Oh, and for those of you out there who think I'm a biased shill for Elecraft, we used exclusively Dave KD2FSI's Yaesu equipment and it worked very, very well, indeed!

72 de Larry W2LJ
QRP - When you care to send the very least!

Thursday, April 12, 2018

Another portable antenna from the QRPGuys

Boy, these fellows are really cranking out the new kits! Any new portable antenna is bound to catch my eye - here goes:


The QRPGuys Multi-Band End Fed Antenna is designed as a portable 40/30/20m two trap wire antenna with a built-in tuner and SWR indicator. It consists of a main board with tuner and SWR indicator, two trap pcb’s and an end wire support. It incorporates the N7VE led SWR indicator and has a board mounted female BNC for connection to your rig. The built-in absorption bridge design will ensure you do not damage your finals with a poor SWR. Our test show and SWR of 1:1 on 20m, 1.1:1 on 30m, and 1.3:1 or better on 40m. It is rated for 5 watts continuous, 10 watts PEP. The kit comes complete except for the user supplied #22-24awg wire for the elements. All S.S. connection hardware for the radiator and counterpoise connections. The tools required are a soldering iron with a small tip, rosin core solder, small side cutters, and can be built in an hour or two. On a difficulty scale of 1 to 5, 5 being the most difficult, this is rated at 2.



N.B. - I am not affiliated with any company that you see that has products that appear in this blog. I deem these posts to be newsworthy enough to share with the greater QRP community.

72 de Larry W2LJ
QRP - When you care to send the very least!

Another evening - another demo

Admittedly, my appearances on the HF bands have been pretty much nil, lately. But as I have mentioned before, that does not mean my life has been a void, Amateur Radio-wise.

Last night we gave another Amateur Radio "demo" to Boy Scout Troop 125 right here in South Plainfield, NJ.  It's a small troop of only about a half dozen scouts; but they seemed to take to the presentation given by Dave KD2FSI and Harry KC2PGX and Marv K2VHW.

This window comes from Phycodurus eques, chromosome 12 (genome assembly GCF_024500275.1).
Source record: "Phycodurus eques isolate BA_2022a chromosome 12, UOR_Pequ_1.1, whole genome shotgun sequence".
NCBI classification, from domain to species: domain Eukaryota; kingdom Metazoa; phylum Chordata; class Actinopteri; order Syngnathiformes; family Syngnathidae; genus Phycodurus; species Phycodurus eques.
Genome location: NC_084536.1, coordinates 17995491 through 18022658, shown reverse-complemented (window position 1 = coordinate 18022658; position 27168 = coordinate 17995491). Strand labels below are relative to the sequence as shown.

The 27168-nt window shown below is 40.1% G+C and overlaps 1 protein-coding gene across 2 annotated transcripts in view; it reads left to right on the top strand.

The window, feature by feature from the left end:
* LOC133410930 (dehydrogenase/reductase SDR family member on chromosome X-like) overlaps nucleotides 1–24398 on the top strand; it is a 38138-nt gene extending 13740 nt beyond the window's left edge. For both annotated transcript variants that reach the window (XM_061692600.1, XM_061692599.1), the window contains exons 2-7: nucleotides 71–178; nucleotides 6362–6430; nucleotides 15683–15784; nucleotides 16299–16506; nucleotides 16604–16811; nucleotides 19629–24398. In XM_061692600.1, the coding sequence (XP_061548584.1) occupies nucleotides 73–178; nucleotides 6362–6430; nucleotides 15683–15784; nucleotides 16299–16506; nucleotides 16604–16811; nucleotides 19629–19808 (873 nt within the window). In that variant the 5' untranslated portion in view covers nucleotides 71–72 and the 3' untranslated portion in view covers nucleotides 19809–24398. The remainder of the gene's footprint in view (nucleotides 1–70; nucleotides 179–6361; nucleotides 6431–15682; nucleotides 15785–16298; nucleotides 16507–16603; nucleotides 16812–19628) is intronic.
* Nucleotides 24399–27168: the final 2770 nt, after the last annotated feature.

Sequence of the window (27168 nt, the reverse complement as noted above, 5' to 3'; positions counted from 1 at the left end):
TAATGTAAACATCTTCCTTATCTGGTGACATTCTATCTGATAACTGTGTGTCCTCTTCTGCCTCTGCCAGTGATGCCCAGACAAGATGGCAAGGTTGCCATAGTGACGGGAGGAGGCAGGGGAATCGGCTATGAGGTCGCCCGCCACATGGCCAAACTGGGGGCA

There were two "hits", as far as the reaction of the Scouts seemed to indicate. The first was when Dave produced his Go Kit.  The concept that a small HF radio, a battery and a wire antenna tossed into a bush or tree could get you talking around the world from the middle of nowhere seemed to interest them to no end. Of course, you would think that portable operations and Boy Scouting would go "hand in glove" wouldn't you?  And yet this seems to be something that's not promoted enough. Sure, there's JOTA and all that; but can you imagine a serious effort to integrate Scouting and SOTA - or even Scouting and POTA?

The other big hit was, once again, Morse Code. Not exactly sure why, but the code just seems to have a certain "wow factor" that impresses the heck out of youngsters. They eagerly ran up to the table where the keys and oscillator were so that they could play with the straight keys, the bug and paddles that we brought to show them. And they were duly impressed when they heard and saw Morse Code being transmitted on 40 Meters. Dave had Fldigi (I think that was what he was running) on his laptop and it was decoding the Morse as it was being sent.

So, how does one get a feel for whether or not the presentation was a success?  Two or three Boy Scouts asking if we could offer a class seemed to be a big indicator. Personally, I would love to hold a Tech course just for kids and Scouts in general, both boys and girls.